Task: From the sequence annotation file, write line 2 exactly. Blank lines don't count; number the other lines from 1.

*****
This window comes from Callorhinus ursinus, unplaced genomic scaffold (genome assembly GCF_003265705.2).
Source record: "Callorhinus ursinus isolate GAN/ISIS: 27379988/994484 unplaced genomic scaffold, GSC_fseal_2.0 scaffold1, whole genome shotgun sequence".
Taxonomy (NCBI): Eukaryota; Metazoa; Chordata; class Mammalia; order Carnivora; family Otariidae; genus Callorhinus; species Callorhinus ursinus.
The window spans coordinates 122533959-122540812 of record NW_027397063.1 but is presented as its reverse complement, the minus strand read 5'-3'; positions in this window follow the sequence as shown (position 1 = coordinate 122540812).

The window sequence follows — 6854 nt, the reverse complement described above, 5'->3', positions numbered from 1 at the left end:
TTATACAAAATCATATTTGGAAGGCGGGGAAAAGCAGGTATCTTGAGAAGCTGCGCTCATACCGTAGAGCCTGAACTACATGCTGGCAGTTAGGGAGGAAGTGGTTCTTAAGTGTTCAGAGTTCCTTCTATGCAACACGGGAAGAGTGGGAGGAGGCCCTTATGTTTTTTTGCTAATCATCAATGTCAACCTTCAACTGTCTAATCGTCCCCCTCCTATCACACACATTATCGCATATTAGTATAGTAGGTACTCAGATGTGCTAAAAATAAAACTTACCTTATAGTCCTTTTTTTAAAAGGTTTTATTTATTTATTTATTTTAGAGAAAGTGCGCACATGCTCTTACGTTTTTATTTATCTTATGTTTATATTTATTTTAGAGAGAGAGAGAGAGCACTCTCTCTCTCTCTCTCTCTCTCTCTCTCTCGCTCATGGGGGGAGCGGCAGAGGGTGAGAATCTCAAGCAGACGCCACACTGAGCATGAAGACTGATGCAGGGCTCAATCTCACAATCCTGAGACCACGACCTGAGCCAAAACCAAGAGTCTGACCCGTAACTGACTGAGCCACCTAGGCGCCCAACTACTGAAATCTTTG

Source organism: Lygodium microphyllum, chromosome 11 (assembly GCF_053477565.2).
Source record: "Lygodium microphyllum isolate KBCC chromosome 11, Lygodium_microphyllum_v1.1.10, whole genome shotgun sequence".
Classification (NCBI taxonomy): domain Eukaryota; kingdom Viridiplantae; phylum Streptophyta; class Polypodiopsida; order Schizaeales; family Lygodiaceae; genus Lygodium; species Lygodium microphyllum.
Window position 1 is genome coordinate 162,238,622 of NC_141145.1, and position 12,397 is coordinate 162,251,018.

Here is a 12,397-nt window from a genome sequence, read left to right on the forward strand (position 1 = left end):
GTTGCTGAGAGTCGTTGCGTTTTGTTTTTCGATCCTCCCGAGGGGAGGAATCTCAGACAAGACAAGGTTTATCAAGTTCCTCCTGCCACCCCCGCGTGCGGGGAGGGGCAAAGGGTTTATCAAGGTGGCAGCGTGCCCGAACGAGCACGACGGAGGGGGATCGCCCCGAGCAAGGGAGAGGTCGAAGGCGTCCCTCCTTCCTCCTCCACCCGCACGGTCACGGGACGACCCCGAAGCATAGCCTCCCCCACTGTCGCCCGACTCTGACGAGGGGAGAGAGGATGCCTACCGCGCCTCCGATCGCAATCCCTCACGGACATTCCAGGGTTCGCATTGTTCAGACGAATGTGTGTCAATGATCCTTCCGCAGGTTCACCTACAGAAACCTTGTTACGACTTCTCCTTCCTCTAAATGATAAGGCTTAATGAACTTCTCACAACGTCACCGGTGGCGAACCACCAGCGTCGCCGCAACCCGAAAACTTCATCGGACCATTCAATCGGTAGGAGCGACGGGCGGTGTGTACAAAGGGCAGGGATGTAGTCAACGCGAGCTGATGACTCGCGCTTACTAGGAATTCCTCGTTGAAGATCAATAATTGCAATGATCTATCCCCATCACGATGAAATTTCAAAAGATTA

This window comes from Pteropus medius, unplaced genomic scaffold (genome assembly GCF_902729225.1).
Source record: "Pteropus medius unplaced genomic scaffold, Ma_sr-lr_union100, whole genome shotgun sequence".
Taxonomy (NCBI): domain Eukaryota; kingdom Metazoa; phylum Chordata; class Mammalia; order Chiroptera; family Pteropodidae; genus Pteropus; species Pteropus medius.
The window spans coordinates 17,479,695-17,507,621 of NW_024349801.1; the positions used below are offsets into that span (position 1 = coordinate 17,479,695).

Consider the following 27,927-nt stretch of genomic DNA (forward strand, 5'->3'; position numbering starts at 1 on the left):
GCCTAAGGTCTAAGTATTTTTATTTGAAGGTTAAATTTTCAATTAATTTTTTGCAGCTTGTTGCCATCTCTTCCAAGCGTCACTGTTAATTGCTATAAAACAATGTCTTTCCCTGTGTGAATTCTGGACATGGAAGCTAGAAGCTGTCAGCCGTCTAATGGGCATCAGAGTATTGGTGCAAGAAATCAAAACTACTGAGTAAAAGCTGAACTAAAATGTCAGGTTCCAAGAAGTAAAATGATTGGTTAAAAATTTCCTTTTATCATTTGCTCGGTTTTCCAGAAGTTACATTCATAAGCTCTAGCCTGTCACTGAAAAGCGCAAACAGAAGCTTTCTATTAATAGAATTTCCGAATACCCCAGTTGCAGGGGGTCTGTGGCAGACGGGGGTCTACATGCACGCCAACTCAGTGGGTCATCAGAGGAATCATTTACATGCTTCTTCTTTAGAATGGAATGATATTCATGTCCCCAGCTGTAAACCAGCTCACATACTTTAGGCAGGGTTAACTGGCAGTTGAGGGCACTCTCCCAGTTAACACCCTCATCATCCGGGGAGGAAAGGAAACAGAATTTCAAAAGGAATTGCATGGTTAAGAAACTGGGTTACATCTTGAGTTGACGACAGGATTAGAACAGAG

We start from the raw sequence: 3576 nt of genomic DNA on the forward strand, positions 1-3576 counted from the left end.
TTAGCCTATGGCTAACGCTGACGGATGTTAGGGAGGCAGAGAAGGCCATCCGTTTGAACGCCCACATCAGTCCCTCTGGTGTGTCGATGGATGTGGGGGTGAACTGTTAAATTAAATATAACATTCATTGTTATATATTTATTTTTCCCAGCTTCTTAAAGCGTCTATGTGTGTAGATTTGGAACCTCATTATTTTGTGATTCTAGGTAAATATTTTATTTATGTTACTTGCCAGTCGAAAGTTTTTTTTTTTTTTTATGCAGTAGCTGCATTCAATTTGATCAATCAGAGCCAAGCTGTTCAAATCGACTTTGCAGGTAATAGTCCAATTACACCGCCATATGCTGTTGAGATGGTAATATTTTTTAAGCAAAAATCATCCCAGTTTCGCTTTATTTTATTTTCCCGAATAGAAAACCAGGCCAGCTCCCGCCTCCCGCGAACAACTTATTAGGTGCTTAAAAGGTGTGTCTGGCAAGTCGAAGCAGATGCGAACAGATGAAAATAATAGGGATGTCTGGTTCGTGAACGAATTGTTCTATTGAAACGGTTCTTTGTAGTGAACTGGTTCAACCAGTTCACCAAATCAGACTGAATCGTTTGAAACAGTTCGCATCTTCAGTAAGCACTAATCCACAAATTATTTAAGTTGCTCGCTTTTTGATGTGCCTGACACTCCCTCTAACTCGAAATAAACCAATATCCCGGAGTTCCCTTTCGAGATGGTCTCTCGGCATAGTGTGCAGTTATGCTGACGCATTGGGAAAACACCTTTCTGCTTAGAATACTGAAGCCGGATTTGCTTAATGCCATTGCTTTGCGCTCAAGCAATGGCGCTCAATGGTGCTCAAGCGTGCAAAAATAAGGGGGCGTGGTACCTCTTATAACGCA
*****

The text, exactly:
Source record: "Callorhinus ursinus isolate GAN/ISIS: 27379988/994484 unplaced genomic scaffold, GSC_fseal_2.0 scaffold1, whole genome shotgun sequence".